- The Washington Times - Monday, January 28, 2002

MILWAUKEE — J.R.R. Tolkien didn't throw away much in the 14 years he spent writing "The Lord of the Rings" series. Little did he know that all those revisions and illustrations about the mystical world of Middle Earth would be worth millions of dollars and put Marquette University on the literary map.
The British author used more than 9,000 pages to write, type and doodle his thoughts for the series. Marquette bought those and an insight into his elaborate imagination for the equivalent of roughly $30,600.
The school got a title page, originally reading "The Magic Ring," which was crossed out and replaced with "The Lord of the Rings."
It also picked up one of Tolkien's watercolor paintings that later was used as a blueprint for the cover of "The Hobbit," and penned sketches of an ornate gate, a family tree and a map to a cave. Some of the pages even have old examinations on the back, from Tolkien's days as a professor at Oxford University.
"Tolkien kept everything," said John D. Rateliff, a Tolkien specialist in Kent, Wash., who received his Ph.D. from Marquette in 20th century British literature.
"You have the very first draft of the very first chapter … every version of every chapter all the way through to the end. It's just fascinating to see a writer feel his way toward a story."
As many as 18 drafts exist for a single chapter.
It all came to be because of a man who loved literature.
Marquette was looking for someone to build its literary collection. It found William Ready, who had created collections at Stanford University and the University of California at Berkeley. Hired in 1956, Mr. Ready immediately started hunting for modern authors who would be interested in sending their works to Marquette.
Mr. Ready, who became interested in Tolkien after reading "The Hobbit," hired Bertram Rota, a London rare-book dealer, to serve as the agent for Marquette. Mr. Rota then wrote to Tolkien and asked for his original manuscripts. Tolkien happened to be worried about his retirement finances and agreed to sell some works to Marquette, said Matt Blessing, the collection's curator.
After some negotiating, Tolkien agreed to sell the manuscripts of "The Lord of the Rings," as well as the "The Hobbit," "Farmer Giles of Ham" and unpublished illustrations of "Mr. Bliss" to Marquette for $4,700 about what an autographed first printing costs today, Mr. Rateliff said. In all, it received more than 11,000 pages.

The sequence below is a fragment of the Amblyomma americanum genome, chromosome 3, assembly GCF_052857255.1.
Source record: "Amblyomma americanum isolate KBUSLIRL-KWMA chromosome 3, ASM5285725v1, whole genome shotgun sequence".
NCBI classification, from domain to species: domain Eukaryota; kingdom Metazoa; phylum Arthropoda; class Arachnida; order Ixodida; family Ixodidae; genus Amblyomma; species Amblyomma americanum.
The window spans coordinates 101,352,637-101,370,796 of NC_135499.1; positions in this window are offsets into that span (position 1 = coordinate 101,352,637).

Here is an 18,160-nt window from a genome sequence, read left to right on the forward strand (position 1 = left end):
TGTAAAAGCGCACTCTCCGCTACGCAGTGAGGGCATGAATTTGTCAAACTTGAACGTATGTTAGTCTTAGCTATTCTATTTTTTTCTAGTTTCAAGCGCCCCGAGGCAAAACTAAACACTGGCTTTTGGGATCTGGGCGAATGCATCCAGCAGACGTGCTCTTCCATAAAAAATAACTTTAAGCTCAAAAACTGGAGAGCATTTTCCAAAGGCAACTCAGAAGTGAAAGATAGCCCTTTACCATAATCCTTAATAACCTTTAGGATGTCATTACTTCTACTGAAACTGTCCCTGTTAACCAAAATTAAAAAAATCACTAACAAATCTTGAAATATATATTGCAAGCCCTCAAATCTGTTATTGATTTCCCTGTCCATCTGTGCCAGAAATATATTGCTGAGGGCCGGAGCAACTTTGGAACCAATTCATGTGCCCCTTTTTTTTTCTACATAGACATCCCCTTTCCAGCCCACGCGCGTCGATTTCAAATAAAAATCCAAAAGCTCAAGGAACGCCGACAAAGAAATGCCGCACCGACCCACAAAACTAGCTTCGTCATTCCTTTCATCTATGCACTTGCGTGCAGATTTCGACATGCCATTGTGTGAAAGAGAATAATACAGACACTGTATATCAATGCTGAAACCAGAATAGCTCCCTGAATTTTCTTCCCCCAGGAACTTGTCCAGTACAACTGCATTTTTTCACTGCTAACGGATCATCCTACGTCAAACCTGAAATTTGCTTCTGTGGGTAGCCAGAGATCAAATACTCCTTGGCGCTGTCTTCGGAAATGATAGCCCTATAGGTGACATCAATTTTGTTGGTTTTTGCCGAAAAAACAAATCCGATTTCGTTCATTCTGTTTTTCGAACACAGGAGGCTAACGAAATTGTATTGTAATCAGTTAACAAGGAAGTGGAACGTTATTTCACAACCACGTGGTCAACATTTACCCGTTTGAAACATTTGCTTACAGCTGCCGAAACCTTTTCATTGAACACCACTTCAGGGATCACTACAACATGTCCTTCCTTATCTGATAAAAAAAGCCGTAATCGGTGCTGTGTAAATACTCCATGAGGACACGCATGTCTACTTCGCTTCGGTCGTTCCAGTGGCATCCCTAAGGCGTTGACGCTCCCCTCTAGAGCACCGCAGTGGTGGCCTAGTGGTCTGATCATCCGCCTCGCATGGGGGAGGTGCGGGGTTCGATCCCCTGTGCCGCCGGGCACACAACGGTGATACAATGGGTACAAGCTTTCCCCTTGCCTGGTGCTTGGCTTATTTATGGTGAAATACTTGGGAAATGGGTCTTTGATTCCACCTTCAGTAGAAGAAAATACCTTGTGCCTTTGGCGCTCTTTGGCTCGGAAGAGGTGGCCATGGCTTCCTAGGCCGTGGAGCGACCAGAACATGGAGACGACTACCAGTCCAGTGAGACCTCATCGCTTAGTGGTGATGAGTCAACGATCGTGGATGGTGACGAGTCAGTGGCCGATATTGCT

Mr. Ready left Marquette in 1963 to head the library of McMaster University in Ontario. The department of special collections and archives is now named for him. He retired in 1979 and died in 1981.
His son, Liam, now works at McMaster's library. He recently recalled how his father took pride in his work. "He lived and breathed his work," said Liam Ready, 51. "He loved to read."
Marquette has about 40 pages of "The Lord of the Rings" on display in glass cases in its library's basement. The rest of the pages are in a temperature- and humidity-controlled vault for security and to prolong the paper's life.
The three books in the "The Lord of the Rings" tell the perilous journey by hobbit Frodo Baggins across Middle Earth to territory deep inside the control of Sauron, the Dark Lord.
"The Fellowship of the Ring," the first of the three books, was published in 1954. The series has since sold 100 million copies in 34 languages worldwide, said Clay Harper, Tolkien projects director at its American publisher, Houghton Mifflin Co.
Frodo's story was recently brought to life with three movies. The first film, "The Fellowship of the Ring," grossed more than $205.5 million in its first three weeks of release.
The two sequels, "The Two Towers" and "The Return of the King," are set for release in December 2002 and 2003.
Since the movie buzz started, Marquette has seen the number of visitors to the multimillion-dollar collection skyrocket. In a normal year, about 500 people visit, Mr. Blessing said. Since mid-November, more than 750 people have dropped by.
The personal and academic papers of Tolkien, who died in 1973, are at the Bodleian Library at Oxford University in England, and some of his personal correspondence is at Wheaton College in Illinois, Mr. Blessing said.
Mike Foster is an English professor at Illinois Central College as well as the Tolkien Society's North American Representative. He came to Marquette to study the Tolkien manuscripts and each semester brought his students there to look at the collection.
"If William Ready's charge had been to improve the special collections at Marquette so that the university would be an internationally recognized research institution, he fulfilled his quest quite well," he said.

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